On the other hand, Sarkar’s collection The Girl from the Pages of the Diary with rural women of 24 Parganas, West Bengal, was an experimental amalgamation of the contradiction of the Indian and Western silhouettes. Accentuating the basic Indian silhouettes and teaming it with western influences saw the designer use sarees over pants or skirts with summer trenches and shirts or kurtas with skirts and jackets. Sarkar used floral motif prints, embroidery and texture created on the fabric base of khadi, jamdani and motif weave, and for the colour palette, he stuck to dull pastels in shades of ice blue, pale brown, peach, lemon, orange and light olive. Sarkar held women whom he mentored in high regards. “Usha Silai label will be one of the greatest achievements in my life; it gave me the chance to be a part of a program that has given these talented women the respect which they always deserved, in a society where they are the least respected. From being regular housewives to creating a line of collection for the runway, they have done it all and will always do it because women are the strongest being,” says Sarkar.
The rural women from Usha’s Silai School in Kaladhera in Rajasthan were mentored by Vijaya and Pandav whose collection Rani’sthan was an ode to the queen in every woman through the study and deconstruction of the royal Rajasthani woman’s costume – The Poshak. Calling it a small contribution towards sustainable fashion, the duo says, “We drew inspiration from the traditional Poshak and deconstructed the look to present a collection of chic separates – shirts and tunics that evolve from the kurti, blousons and tops that spring from the kanchli, skirts and dresses that evolve from the lehenga, scarves, etc. Playing with the nature of contrasts, we offer fluidity with rigidity, rawness with refinement, constriction with the flow. The shape draws reference from the traditional look but has been updated to make it relevant for the queens of today.”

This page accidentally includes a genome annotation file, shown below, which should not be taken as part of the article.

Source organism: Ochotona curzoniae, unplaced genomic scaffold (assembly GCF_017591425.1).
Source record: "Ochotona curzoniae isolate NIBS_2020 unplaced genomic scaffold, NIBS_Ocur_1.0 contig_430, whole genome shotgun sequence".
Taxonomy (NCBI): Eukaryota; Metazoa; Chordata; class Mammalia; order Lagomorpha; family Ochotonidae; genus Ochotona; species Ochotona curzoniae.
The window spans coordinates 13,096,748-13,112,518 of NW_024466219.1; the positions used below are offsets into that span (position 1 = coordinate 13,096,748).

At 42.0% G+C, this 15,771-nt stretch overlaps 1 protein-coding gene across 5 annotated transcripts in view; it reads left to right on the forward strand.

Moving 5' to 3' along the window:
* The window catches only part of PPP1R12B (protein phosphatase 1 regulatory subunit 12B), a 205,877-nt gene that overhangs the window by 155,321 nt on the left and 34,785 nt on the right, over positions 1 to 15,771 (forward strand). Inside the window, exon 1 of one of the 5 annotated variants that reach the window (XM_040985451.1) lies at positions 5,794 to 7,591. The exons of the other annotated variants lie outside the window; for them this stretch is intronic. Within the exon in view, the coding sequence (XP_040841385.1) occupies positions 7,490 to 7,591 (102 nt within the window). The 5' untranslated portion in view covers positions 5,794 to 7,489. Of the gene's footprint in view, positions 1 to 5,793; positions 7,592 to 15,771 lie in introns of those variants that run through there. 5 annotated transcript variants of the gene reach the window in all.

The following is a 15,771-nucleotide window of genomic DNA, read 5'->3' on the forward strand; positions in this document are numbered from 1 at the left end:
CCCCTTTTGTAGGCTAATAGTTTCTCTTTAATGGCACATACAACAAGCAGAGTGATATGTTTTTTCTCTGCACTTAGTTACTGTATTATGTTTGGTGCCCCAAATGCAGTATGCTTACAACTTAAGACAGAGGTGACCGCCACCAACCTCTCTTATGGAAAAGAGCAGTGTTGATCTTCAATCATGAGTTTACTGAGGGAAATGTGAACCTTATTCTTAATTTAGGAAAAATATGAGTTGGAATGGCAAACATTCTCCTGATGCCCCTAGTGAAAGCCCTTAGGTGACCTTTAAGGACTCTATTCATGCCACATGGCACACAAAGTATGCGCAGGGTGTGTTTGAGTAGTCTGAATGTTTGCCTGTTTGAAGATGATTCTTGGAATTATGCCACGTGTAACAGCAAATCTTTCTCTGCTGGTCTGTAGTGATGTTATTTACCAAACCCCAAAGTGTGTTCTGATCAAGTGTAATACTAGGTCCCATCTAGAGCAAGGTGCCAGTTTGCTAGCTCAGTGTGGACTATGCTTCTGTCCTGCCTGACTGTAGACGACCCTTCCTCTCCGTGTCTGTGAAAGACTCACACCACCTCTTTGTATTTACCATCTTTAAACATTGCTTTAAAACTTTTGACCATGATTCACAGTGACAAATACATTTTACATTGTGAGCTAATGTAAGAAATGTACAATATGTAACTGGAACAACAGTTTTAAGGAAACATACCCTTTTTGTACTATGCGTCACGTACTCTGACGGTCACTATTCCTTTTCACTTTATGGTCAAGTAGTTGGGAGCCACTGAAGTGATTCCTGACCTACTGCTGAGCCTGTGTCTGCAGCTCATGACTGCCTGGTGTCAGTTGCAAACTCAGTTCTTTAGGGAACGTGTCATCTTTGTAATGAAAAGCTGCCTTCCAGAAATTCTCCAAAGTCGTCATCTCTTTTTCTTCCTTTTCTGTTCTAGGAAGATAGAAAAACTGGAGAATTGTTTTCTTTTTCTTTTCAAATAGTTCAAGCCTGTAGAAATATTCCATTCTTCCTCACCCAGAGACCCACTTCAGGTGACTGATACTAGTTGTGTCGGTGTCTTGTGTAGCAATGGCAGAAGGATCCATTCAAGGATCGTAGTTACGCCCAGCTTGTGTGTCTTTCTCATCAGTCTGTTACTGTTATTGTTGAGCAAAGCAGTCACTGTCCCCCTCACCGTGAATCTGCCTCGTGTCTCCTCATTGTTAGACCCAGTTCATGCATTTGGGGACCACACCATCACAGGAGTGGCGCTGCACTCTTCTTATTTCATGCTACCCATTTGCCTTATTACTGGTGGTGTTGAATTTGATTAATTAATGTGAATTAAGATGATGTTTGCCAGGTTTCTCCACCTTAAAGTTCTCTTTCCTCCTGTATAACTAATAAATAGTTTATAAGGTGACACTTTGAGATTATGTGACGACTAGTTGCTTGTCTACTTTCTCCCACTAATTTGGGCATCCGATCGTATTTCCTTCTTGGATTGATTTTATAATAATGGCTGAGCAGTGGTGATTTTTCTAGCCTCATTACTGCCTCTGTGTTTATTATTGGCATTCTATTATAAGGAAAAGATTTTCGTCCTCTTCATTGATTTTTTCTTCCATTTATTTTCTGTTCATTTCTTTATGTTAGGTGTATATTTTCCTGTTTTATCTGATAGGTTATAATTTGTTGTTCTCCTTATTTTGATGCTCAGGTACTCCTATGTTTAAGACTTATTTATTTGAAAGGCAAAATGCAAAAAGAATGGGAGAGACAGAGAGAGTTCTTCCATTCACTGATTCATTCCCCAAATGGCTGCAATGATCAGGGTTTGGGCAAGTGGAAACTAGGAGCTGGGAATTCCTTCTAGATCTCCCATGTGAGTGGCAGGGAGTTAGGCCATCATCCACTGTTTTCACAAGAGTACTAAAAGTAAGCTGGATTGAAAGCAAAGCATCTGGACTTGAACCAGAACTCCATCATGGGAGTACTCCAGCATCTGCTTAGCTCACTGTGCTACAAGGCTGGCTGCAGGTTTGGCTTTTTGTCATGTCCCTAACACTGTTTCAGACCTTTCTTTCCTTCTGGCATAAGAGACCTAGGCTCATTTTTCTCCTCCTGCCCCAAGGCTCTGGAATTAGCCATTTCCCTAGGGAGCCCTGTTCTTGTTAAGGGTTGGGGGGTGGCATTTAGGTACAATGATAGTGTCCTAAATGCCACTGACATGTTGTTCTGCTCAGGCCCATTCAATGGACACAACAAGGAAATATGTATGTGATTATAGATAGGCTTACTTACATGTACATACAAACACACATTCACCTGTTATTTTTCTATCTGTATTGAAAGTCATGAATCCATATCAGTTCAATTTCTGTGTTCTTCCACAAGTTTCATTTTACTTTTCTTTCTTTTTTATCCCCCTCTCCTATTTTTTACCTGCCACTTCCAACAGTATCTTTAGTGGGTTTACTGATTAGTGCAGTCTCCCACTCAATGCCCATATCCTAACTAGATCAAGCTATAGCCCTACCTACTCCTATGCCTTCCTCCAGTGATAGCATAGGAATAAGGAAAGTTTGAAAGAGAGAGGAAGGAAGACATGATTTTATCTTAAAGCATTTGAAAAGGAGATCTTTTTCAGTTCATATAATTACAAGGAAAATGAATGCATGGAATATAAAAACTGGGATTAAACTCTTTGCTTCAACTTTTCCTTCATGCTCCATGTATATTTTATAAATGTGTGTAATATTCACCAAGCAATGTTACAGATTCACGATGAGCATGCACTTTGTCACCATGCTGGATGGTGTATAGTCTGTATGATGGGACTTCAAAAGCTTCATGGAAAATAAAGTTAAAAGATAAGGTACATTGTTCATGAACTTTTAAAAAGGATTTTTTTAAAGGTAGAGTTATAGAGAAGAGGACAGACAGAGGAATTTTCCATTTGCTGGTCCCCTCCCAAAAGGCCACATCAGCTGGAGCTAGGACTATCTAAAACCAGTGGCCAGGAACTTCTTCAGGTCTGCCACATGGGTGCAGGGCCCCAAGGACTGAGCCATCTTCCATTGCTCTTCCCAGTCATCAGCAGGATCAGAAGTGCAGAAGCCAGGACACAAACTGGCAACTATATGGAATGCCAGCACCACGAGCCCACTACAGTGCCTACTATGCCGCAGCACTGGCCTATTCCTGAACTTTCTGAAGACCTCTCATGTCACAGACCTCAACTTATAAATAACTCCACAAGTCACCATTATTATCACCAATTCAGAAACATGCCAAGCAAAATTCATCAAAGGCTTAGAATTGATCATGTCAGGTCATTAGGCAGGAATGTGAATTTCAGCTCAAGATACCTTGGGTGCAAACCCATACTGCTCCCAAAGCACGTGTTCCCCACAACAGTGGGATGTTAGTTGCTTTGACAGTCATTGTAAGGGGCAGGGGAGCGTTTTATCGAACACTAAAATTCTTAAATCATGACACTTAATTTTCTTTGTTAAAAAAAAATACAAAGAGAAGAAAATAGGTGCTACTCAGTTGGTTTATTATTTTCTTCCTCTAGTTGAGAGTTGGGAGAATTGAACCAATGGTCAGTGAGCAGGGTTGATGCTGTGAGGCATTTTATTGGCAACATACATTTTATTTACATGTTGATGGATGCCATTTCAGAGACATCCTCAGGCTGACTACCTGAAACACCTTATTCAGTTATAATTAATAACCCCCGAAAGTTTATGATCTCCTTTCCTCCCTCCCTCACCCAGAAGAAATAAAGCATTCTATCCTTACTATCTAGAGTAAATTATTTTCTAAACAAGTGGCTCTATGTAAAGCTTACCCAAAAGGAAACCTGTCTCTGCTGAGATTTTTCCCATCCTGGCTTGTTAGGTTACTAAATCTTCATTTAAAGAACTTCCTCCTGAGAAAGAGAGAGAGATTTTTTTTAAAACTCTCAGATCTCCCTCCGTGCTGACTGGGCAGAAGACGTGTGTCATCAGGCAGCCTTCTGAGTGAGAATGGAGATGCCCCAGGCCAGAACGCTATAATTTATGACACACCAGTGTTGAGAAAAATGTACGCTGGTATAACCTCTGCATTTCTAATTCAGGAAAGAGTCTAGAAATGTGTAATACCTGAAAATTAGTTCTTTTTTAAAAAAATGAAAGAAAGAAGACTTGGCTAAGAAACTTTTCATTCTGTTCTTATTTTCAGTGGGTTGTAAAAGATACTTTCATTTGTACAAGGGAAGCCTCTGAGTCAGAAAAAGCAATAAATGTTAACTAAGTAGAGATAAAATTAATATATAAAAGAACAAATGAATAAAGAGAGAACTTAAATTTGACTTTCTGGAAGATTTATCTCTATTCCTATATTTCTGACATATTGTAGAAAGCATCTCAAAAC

Jeevan, who mentored women in Puducherry that was once a window to the world, called his collection, Window to the World. “Every window has a story to tell about an old French colony, about the people who lived in them, about their favourite tree that enveloped it and about the way they saw me through them. There were so many stories that one simple window had to say and that inspired me to say the story of this collection made by ten different women, each one a window bringing in light to their lives. And I’m looking to find out their story through the window that is their work – Silai. And they are also, like the people inside the houses, looking at me to see what I can add,” quips Jeevan. Using this narrative, he connected the technique to the idea, the place and sewing techniques, and used various aspects of windows in Pondicherry to create garments for the collection.
And the label has created a fashion brand with a difference as Jaspreet Chandok, Head of Fashion, IMG Reliance, stated in the parting, “#ReimagineFashion establishes the principle that for Indian fashion to be forward, it needs to think local and leverage human potential at the grass root level for the development of a sustainable livelihood.”
The collections created by these four designers for ‘Usha Silai’ label will be launched in April 2018 with their exclusive retail partner Ogaan at their flagship store in Hauz Khas Village, New Delhi.